Reconsidering the “Bad” Depreciation of Yen: Japan’s Value as an “Outlier”
“Japan’s economy had been standing on stilts of aids and subsidies when getting to Japan but the Japanese government had to self-support its economy independently after the effectuation of the Treaty.” (*1)
These are the words of Joseph Dodge, who was appointed as MacArthur’s financial advisor and posted to Japan under GHQ rule. With this understanding, a single exchange rate of 360 yen to the dollar, the so-called “Dodge Line,” was established and maintained until the Nixon Shock of 1973.
(Figure: Hayato Ikeda meeting Dodge (right) in 1948)
Since then, the yen has risen and fallen, and on October 31, 2011, the yen strengthened to 75 yen to the dollar. Now, however, the depreciation of the yen is accelerating at a historic rate. On October 20, the yen’s exchange rate against the U.S. dollar temporarily broke through the 150-yen mark, the lowest level in 32 years. Concerns are growing that a weaker currency will continue to fuel inflationary pressures. (*2)
On a real effective exchange rate (REER) basis, this means that the exchange rate has returned to the level of the 1970s. In the 1970s, the Japanese economy underwent a structural transition from high growth to medium growth, which was followed by the “bubble economy” of the late 1980s.
(Figure: Real Effective Exchange Rate (REER) of Japanese yen)
Now, is it possible for Japan’s economy to undergo a structural transformation and create a “Reiwa Bubble” in the same way as in the 1970s?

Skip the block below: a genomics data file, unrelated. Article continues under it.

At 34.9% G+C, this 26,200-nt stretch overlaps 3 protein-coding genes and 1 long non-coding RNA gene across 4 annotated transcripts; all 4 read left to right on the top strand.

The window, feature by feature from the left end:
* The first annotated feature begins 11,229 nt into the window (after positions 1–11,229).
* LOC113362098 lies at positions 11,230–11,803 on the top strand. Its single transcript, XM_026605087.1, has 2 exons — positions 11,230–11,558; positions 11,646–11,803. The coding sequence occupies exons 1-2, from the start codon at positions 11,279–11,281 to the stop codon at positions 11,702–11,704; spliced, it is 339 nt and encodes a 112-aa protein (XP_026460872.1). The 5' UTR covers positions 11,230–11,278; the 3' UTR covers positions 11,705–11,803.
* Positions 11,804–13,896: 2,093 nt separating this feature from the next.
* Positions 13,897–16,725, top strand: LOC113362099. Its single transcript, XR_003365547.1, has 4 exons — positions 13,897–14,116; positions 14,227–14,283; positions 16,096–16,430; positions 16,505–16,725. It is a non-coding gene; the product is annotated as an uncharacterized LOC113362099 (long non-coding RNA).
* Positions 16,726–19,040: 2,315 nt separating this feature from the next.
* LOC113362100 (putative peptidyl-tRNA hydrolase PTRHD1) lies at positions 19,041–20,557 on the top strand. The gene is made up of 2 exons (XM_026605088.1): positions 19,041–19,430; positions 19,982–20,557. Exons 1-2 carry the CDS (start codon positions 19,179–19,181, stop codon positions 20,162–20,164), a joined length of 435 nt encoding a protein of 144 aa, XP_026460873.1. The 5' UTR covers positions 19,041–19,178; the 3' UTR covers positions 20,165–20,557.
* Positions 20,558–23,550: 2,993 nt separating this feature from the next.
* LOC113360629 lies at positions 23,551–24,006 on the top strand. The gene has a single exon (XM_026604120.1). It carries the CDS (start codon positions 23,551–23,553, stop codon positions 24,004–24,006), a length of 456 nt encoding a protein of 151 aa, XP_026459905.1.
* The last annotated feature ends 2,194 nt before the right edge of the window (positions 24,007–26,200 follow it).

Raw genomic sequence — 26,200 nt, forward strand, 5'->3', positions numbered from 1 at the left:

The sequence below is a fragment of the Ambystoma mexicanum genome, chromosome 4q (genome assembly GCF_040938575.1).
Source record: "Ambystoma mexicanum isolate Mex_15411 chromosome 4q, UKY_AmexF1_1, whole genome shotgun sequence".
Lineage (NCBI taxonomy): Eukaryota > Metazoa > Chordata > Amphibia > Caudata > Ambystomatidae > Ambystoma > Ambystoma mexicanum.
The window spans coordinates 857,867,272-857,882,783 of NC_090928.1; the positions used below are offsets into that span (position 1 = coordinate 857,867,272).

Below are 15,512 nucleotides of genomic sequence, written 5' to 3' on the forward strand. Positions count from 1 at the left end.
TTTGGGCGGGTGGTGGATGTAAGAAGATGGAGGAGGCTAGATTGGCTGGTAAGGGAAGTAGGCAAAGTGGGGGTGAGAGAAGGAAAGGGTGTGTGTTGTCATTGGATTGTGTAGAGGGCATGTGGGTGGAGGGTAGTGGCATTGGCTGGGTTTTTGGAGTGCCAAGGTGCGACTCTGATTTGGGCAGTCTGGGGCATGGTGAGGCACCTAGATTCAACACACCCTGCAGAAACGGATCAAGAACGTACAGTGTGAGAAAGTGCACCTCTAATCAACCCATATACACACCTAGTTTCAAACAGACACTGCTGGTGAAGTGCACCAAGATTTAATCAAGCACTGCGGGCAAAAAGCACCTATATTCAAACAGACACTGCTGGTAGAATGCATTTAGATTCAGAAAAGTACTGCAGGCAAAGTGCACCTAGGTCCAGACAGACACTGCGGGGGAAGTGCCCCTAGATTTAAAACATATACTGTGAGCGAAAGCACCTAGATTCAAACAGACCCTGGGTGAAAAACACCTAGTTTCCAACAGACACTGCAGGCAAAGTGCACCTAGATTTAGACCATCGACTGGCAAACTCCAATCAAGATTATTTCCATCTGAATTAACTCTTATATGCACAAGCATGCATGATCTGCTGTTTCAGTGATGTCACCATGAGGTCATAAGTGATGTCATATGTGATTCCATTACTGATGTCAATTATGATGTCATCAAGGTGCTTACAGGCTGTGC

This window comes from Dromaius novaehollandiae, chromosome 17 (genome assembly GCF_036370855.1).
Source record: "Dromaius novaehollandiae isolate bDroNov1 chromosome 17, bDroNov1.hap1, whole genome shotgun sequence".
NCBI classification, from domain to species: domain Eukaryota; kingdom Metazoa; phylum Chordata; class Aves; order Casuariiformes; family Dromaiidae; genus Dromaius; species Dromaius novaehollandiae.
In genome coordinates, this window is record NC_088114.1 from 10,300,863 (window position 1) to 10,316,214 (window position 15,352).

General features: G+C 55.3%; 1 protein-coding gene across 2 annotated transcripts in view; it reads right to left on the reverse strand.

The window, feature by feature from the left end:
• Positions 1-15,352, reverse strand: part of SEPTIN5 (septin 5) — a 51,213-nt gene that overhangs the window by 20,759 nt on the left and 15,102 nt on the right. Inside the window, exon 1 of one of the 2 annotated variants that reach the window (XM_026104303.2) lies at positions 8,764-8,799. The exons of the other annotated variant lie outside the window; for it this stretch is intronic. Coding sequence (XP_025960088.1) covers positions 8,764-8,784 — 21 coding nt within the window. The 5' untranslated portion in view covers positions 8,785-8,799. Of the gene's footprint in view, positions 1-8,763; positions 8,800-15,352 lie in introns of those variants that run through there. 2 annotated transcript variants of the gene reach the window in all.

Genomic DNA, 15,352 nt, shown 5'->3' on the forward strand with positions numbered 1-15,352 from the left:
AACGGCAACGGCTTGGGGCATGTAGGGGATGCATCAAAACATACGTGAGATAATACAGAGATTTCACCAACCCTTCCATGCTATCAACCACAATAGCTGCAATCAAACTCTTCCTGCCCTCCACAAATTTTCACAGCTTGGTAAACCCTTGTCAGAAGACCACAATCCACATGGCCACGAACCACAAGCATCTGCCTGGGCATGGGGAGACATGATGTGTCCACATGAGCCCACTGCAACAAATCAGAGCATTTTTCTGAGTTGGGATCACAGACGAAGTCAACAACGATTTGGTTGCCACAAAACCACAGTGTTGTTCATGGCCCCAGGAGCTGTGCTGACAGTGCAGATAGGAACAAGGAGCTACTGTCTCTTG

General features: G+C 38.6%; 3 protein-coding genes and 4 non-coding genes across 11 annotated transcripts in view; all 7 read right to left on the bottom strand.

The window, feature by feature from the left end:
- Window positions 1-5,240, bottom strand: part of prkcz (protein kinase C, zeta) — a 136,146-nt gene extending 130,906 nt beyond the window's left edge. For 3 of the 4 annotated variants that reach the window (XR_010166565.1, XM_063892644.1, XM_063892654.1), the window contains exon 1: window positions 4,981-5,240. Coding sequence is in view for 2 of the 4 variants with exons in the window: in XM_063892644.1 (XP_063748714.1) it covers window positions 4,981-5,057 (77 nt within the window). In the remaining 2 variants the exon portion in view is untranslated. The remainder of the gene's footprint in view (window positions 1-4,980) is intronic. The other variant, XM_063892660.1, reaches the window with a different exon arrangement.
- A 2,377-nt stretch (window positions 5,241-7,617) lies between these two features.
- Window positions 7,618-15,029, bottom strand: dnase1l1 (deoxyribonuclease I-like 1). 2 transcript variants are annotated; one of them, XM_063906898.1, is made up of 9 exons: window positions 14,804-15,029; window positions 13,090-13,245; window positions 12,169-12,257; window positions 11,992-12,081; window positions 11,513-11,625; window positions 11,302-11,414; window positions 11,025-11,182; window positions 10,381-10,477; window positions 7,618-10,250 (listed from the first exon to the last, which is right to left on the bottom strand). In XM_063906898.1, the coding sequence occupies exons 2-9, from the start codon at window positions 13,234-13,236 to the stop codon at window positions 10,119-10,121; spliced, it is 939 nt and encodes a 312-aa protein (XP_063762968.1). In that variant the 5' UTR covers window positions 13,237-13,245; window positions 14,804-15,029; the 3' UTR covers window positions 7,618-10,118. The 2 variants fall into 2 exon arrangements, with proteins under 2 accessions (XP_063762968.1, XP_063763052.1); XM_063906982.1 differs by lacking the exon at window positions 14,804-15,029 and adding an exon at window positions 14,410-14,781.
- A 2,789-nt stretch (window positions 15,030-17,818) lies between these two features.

Certainly, at the present time, a number of companies are recording their highest profits ever, taking advantage of the weak yen. However, in Japan, the negative aspects of the yen’s depreciation are being overemphasized.
Mr. Yanai, Chairman of UNIQLO stated, “Is there anyone who feels the benefits of the weak yen? I think almost no one, even in the manufacturing industry. Rather, it is a disadvantage.” (*3)
The consumer price index in Tokyo in October has risen for the first time in four and a half decades since June 1982, excluding the impact of the consumption tax hike, and households are further increasing the burden on their budgets. (*4)
(Figure: Beef bowl (Gyudon), which is often regarded
as the standard for prices in Japan)
So, is the current depreciation of the yen really “totally bad” for all but a few companies? From the start, the only way to grow the economy in resource-poor Japan is to rely on trade or tourism. The number of foreign tourists is currently increasing rapidly based on the weak yen, and inbound consumption is expected to be quite promising. Furthermore, trade is also generally beneficial for exporters of goods that are not offset by imports of resources.
Then, are there any benefits other than for exporters? Globally looking at money flows, it can be said that Japanese exporters are currently making money in dollars at their overseas subsidiaries.
However, the dollars thus made are remitted to Japan by repatriation at the time of closing.
If this happens, following the “Le Chatelier principle,” the current depreciation of the yen will reverse sharply to a stronger yen. This would be the turn of non-exporting firms.
Furthermore, there are indications that the dollar will tend to appreciate against the yen until the midterm elections, after which it is likely to weaken against the dollar and appreciate against the yen. (*5)
“Be prepared.” This is the motto of the Boy Scouts of America. With the current drastic change in the exchange rate, this motto is needed now more than ever!
Manager (Senior Analyst), Global Intelligence Group (GIG)